Amnesty international has accused Syria of crimes against humanity and calls for UN- backed investigation into violence in Syria.
The group has documented several cases of torture, deaths in custody and arbitrary detention in a new report. “The regime's crackdown on pro-democracy protesters may constitute crimes against humanity” says the group. they also called on the UN security council to refer Syria to the International Criminal Court (ICC) in the hague.
The deputy director of Amnesty Iternational’s middle east and North Afriica, Mr.Philip Luthur said the account they have heard from witnesses to events in Tell Kalakh paint a deeply disturbing picture of targeted abuses. Witnesses say at least nine people from Tell Kalakh died while in custody. Their bodies showed signs of torture, including cuts to the chest, slashes on the thighs and apparent gunshot wounds on the legs, Amnesty was told.
Since mid-March this year, President Bashar al-Assad has been fighting off serious challenge to his family’s four decades of rule. Syrian human rights groups have said that more than 1,350 civilians and 350 security personnel have been killed across the country since protests began in mid-March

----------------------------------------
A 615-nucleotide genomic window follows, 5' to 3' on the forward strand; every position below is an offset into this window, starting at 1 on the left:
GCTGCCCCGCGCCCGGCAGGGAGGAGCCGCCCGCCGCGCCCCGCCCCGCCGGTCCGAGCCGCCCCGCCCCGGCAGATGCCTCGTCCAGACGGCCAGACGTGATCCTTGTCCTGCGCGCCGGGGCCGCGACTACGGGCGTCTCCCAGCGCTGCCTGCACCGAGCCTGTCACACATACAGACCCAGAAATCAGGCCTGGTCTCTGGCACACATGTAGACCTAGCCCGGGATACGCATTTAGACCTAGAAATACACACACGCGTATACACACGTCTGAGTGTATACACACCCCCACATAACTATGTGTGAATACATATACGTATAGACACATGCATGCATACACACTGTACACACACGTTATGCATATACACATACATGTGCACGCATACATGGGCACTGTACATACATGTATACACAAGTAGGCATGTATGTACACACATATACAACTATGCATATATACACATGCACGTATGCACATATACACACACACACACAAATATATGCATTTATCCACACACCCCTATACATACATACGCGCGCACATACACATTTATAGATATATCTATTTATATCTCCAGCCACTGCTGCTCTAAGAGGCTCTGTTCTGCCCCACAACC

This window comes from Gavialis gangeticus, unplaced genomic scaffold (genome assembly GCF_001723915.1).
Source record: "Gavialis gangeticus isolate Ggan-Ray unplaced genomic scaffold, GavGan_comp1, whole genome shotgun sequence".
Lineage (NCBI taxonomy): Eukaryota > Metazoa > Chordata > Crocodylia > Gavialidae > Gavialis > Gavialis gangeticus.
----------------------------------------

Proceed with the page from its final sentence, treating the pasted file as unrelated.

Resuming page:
mean while the Syrian government has not responded to the report, but it claims that many of those who have died were the victims not of the army, but of armed criminal gangs. Syrian state media has also reported on what it said was a large pro-government demonstration in Tell Kalakh late last month.
The Syrian authorities - who blame "armed gangs" and "terrorists" for the unrest - are pushing for a national dialogue next week. But the opposition has refused to participate while the violence continues.
Violence broke in Syria when Tunisia and Egypt revolution took place ,inspired by the revolution, the Syrian began protest in March with rallies calling for freedom in the southern border town of Deraa. But several people were killed when security forces opened fire on unarmed crowds. The unrest in Deraa quickly spread out of control, and then spread to other towns and cities. President Bashar al-Assad sent in tanks and troops to restore order, blaming "armed gangs and terrorists" for the unrest. Towns like Deraa, Homs and Douma were besieged for days. Hundreds were killed when snipers and tanks fired on unarmed protesters. Men were rounded up in night-time raids and electricity and communication lines were cut.
However, the protests have not yet taken hold in the capital Damascus or the second largest city Aleppo, which are under heavy security guard.